You will have to research your average frost dates online, picking a city that’s close to your location if you can’t find frost dates for your actual house address. Realize, however, that all of these are AVERAGE frost dates. Exact frost dates vary from year to year, and microclimates can have an impact on how cold your garden will get (sometimes significantly). 

We live in a high mountain valley in Virginia that regularly has temps 5-10 degrees lower than surrounding areas, plus we get a lot of wind that lowers the temp further.  If your location has this kind of large variation from where the official frost data is available, be sure to factor that into the frost dates you use for calculations.

Be sure to check with your local agriculture extension office, and ask gardening neighbors, especially those who have lived in the area for a long time (or who have generational rules of thumb to follow from their grandparents and beyond).

 

How Does Season Length Impact Your Planting Timelines in the Spring?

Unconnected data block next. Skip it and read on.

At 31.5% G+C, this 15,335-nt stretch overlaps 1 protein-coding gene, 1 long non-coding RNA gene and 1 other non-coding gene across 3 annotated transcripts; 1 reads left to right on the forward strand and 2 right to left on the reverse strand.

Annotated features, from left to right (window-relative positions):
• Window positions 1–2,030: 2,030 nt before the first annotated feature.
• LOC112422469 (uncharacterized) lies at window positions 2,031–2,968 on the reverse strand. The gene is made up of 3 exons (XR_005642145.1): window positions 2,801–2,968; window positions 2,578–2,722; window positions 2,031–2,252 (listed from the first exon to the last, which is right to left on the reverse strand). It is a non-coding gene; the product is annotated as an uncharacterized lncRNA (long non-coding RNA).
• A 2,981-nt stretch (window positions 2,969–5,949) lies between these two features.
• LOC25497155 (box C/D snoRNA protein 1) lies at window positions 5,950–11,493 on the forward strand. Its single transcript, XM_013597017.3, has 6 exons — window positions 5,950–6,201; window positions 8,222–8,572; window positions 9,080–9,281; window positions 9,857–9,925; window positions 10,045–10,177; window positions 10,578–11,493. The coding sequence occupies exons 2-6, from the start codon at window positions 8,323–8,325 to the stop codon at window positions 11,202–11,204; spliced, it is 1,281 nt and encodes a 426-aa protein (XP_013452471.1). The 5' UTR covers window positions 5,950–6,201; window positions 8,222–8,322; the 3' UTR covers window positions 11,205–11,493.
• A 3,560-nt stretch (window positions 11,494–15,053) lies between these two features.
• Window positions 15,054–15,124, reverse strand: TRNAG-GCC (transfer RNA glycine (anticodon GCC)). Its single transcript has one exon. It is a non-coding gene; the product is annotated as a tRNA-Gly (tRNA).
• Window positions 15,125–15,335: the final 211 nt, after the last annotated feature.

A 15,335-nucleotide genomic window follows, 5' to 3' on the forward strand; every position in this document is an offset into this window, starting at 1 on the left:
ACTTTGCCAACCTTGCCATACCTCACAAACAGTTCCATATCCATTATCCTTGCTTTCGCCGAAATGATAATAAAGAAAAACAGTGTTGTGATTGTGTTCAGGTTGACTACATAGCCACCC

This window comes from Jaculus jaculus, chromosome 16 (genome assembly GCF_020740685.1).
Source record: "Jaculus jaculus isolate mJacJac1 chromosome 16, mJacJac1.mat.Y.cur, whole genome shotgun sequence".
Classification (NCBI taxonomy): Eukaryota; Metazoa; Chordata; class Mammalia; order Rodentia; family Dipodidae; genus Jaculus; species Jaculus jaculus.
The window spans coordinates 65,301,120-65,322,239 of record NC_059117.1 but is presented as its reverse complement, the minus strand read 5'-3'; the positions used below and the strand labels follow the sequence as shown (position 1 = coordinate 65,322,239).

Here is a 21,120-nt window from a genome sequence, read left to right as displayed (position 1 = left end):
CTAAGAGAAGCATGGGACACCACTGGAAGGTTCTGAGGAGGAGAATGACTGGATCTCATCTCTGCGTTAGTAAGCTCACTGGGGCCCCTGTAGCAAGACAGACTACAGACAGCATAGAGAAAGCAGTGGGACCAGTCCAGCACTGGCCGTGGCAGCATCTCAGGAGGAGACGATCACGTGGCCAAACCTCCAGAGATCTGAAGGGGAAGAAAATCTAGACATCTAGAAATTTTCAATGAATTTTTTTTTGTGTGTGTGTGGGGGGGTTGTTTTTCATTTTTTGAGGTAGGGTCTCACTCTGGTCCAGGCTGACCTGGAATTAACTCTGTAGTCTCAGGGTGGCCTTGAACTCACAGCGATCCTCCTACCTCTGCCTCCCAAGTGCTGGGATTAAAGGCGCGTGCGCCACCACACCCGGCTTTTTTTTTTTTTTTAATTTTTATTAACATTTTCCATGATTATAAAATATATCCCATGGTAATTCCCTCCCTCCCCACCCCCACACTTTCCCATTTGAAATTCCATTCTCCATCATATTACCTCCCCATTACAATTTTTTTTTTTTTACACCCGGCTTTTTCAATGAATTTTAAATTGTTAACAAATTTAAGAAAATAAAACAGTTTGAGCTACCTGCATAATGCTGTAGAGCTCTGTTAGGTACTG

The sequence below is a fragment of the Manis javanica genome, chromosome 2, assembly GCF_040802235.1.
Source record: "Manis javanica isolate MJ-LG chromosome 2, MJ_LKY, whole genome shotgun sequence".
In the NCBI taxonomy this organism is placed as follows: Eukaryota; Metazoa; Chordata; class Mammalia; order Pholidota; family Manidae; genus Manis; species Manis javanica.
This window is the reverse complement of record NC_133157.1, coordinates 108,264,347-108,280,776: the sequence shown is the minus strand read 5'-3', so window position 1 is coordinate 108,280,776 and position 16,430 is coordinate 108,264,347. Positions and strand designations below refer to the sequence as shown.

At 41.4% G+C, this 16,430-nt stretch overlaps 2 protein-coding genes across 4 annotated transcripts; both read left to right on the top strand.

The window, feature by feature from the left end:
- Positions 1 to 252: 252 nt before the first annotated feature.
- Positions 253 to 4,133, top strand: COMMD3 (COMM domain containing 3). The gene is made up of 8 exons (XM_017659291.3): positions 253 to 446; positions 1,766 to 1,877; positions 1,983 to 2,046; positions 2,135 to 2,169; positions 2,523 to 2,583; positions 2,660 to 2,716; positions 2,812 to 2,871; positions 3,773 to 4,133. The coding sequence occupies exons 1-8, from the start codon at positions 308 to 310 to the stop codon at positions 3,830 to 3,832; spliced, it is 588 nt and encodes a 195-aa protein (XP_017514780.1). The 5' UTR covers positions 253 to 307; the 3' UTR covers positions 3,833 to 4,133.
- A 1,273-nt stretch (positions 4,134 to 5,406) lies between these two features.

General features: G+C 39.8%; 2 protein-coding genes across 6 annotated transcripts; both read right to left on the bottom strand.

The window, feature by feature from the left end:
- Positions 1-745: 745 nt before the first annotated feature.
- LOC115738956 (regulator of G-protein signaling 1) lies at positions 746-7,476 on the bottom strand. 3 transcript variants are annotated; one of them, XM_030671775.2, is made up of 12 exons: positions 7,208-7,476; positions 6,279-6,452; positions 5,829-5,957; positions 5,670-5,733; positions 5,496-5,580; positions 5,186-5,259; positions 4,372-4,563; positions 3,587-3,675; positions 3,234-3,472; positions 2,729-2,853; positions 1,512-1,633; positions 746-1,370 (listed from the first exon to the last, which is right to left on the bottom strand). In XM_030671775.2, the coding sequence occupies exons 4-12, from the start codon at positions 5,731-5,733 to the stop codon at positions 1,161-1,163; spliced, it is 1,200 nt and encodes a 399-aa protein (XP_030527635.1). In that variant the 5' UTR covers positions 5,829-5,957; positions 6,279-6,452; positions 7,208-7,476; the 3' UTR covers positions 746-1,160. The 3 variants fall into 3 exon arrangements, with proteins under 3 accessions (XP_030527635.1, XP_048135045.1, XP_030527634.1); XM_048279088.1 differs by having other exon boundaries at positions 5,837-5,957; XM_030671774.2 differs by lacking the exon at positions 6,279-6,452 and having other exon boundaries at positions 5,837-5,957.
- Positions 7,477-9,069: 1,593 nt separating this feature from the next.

Well, when you’re planning a garden in the spring, you need to know exactly how long your plants will need to mature and whether or not your climate can provide that to them, or if it needs a little help in the meantime.

Ask yourself…

  • What plants should be directly sown into your garden?
  • What plants should be started indoors first?
  • When should you plant those seeds?

Starting seeds indoors extends your growing season, especially for crops like peppers that require a very long growing season that many climates can’t provide alone. In this case, it’s most important to know your lead times, so your seedlings are ready to plant at the right time, instead of being too late or too early and risking frost damage.

Your seed packets usually display the planning factors you need, such as the number of weeks you need to plant seeds indoors before the last frost date (LFD) and the number of weeks to plant seeds or transplant seedlings outside after the LFD.